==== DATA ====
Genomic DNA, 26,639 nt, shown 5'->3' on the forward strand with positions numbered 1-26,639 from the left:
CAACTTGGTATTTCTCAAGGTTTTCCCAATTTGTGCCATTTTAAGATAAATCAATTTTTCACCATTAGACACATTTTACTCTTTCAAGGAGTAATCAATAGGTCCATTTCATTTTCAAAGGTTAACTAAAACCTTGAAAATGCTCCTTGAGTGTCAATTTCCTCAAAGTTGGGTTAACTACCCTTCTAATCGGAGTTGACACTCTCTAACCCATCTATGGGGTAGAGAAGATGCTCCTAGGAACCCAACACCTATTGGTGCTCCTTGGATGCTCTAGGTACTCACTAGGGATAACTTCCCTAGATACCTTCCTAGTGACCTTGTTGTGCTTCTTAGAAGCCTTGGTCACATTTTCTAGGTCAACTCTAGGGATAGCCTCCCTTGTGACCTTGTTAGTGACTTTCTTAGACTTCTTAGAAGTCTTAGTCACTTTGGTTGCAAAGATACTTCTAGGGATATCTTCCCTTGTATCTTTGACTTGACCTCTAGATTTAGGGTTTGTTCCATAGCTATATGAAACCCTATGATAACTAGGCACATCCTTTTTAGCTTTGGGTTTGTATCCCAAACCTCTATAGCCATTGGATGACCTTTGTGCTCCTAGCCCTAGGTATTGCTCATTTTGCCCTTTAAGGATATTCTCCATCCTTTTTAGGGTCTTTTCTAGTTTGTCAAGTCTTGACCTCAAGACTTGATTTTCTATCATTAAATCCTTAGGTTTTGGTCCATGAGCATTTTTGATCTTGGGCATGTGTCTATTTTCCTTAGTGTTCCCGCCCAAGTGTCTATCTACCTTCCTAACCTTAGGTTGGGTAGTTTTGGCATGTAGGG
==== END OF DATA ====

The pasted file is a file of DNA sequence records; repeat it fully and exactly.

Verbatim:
Genomic DNA, 26,639 nt, shown 5'->3' on the forward strand with positions numbered 1-26,639 from the left:
CAACTTGGTATTTCTCAAGGTTTTCCCAATTTGTGCCATTTTAAGATAAATCAATTTTTCACCATTAGACACATTTTACTCTTTCAAGGAGTAATCAATAGGTCCATTTCATTTTCAAAGGTTAACTAAAACCTTGAAAATGCTCCTTGAGTGTCAATTTCCTCAAAGTTGGGTTAACTACCCTTCTAATCGGAGTTGACACTCTCTAACCCATCTATGGGGTAGAGAAGATGCTCCTAGGAACCCAACACCTATTGGTGCTCCTTGGATGCTCTAGGTACTCACTAGGGATAACTTCCCTAGATACCTTCCTAGTGACCTTGTTGTGCTTCTTAGAAGCCTTGGTCACATTTTCTAGGTCAACTCTAGGGATAGCCTCCCTTGTGACCTTGTTAGTGACTTTCTTAGACTTCTTAGAAGTCTTAGTCACTTTGGTTGCAAAGATACTTCTAGGGATATCTTCCCTTGTATCTTTGACTTGACCTCTAGATTTAGGGTTTGTTCCATAGCTATATGAAACCCTATGATAACTAGGCACATCCTTTTTAGCTTTGGGTTTGTATCCCAAACCTCTATAGCCATTGGATGACCTTTGTGCTCCTAGCCCTAGGTATTGCTCATTTTGCCCTTTAAGGATATTCTCCATCCTTTTTAGGGTCTTTTCTAGTTTGTCAAGTCTTGACCTCAAGACTTGATTTTCTATCATTAAATCCTTAGGTTTTGGTCCATGAGCATTTTTGATCTTGGGCATGTGTCTATTTTCCTTAGTGTTCCCGCCCAAGTGTCTATCTACCTTCCTAACCTTAGGTTGGGTAGTTTTGGCATGTAGGG